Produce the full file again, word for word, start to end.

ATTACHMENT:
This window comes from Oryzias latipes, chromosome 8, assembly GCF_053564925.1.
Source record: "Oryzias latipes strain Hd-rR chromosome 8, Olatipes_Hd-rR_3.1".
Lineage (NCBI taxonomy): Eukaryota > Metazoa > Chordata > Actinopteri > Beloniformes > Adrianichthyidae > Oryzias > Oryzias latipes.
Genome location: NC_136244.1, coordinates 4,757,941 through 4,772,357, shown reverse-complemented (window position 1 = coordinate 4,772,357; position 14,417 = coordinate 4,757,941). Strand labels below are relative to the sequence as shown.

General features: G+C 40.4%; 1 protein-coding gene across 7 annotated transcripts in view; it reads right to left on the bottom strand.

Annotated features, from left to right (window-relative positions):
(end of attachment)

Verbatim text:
This window comes from Oryzias latipes, chromosome 8, assembly GCF_053564925.1.
Source record: "Oryzias latipes strain Hd-rR chromosome 8, Olatipes_Hd-rR_3.1".
Lineage (NCBI taxonomy): Eukaryota > Metazoa > Chordata > Actinopteri > Beloniformes > Adrianichthyidae > Oryzias > Oryzias latipes.
Genome location: NC_136244.1, coordinates 4,757,941 through 4,772,357, shown reverse-complemented (window position 1 = coordinate 4,772,357; position 14,417 = coordinate 4,757,941). Strand labels below are relative to the sequence as shown.

General features: G+C 40.4%; 1 protein-coding gene across 7 annotated transcripts in view; it reads right to left on the bottom strand.

Annotated features, from left to right (window-relative positions):